At first sight, it may neither be easy nor obvious to assimilate the conduct of the Brexit negotiations to the idea of a ‘political Commission’. After all, one of the principal manifestations of this concept is the capacity of the Commission’s President to organise the College of Commissioners and to allocate tasks amongst its members.
Michel Barnier is not a Commissioner; France already has its Commissioner. Barnier’s method of appointment was not that of a Commissioner; he was not nominated by a national government and his appointment was not subject to oversight and approval by the European Parliament.
Instead, Barnier was appointed directly by President Juncker to lead negotiations by the European Commission acting as the Union’s negotiator under the Article 50 TEU withdrawal process. As the Press Release accompanying Barnier’s appointment notes, as well as having the title of ‘Chief Negotiator’ for the Union, Barnier has the formal status of a Director-General. His appointment as a Director-General of an ad hoc service is formally an aspect of the internal allocation of senior administrative roles within the Commission, albeit outside of the mainstream organisation of directorates-general. On this reading, Barnier is simply a powerful technocrat leading a negotiation process that – in the end – will need to be signed off politically by the Council and the European Parliament.
And yet – beyond formal designations – Barnier’s position is more akin to that of a Commissioner. Not only was that a role he previously exercised – and so, perhaps, from a status and personal point of view, certain expectations and privileges continue to attach – it is clear that Barnier’s line of political responsibility goes back to President Juncker to whom Barnier reports. On behalf of the Commission, it is Barnier who attends plenary sessions of the European Parliament to brief MEPs about the negotiations, and – together with President Juncker – he attends meetings of the European Council in its EU27 formation to inform national leaders about the progress of talks. As far as the responsibilities of a Director-General go in terms of the management of a department or a service, it is more likely that Barnier’s Deputy Sabine Weyland – a Deputy Director-General – will perform that sort of function, leaving Barnier as the political leader of the task force.
And so a different reading would see Barnier’s position as a rather better dramatization of the idea of a political Commission than the quotidian management of the College of Commissioners delivering on the President’s priorities. Indeed, the leading role played by Barnier and the European Commission in managing Brexit may suggest a ‘new supranationalism’ driven by a political Commission keen to show that it has the capacity to respond to crises. As John Peterson suggests it is this aspect of the political Commission – the counterweight to the ‘new intergovernmentalism’ that can be found in the role played by the European Council in crisis management – which may be of importance.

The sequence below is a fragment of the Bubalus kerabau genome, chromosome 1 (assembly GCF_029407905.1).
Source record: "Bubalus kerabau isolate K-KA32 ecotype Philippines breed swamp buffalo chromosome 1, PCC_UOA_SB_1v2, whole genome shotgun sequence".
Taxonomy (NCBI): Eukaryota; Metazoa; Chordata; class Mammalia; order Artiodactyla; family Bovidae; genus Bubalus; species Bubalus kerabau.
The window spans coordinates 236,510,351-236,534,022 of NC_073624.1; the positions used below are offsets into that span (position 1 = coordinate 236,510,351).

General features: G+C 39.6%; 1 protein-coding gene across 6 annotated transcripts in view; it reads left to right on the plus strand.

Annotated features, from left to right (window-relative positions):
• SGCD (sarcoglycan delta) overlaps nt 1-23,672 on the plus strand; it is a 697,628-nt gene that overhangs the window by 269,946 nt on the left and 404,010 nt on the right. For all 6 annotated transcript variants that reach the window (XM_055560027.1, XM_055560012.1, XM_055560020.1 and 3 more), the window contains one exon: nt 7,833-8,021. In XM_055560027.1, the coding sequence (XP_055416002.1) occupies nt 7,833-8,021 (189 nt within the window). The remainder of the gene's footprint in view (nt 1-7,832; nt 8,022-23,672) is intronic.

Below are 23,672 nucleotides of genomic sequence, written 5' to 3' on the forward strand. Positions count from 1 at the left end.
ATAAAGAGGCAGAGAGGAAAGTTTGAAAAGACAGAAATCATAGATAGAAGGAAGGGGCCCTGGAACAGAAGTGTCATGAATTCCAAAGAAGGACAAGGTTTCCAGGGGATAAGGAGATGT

Appointing an agile Heavyweight
This manifestation of a political Commission has two aspects – personal and organisational.
At a personal level, the appointment of Barnier to lead the negotiations – rather than either Juncker himself or one of his team of national-nominated Commissioners – highlights a kind of political patronage exerted by President Juncker. And the choice of Barnier – a former Commissioner with experience of, and commitment to, the operation of the European Single Market may also have been an overt political signal to the UK that the EU would seek to defend the integrity of its Single Market and the balance of rights and responsibilities that membership of that market entails. In this way – and free from the selection process for the appointment of Commissioners and the haggling that accompanies the distribution of portfolios – Juncker was able to install a heavyweight political figure at the heart of the Brexit negotiations and to signal to the UK that the EU would robustly defends its interests.
It is true that Barnier is acting as a Union negotiator operating under European Council Guidelines and Council negotiating directives. In that respect, the European Commission is accountable to the Council and the European Council for the conduct of the negotiations. Barnier and his team need to work with the ad hoc Working Party that ensures on behalf of the Council and the Member States that the negotiations remain in line with the mandate given to the Commission. Nonetheless, while the Commission must account to the other institutions for the progress of negotiations, at a personal level, Barnier’s line of accountability and reporting is upwards to the President, as well as outwards to the media and the public in the EU’s management of its public relations.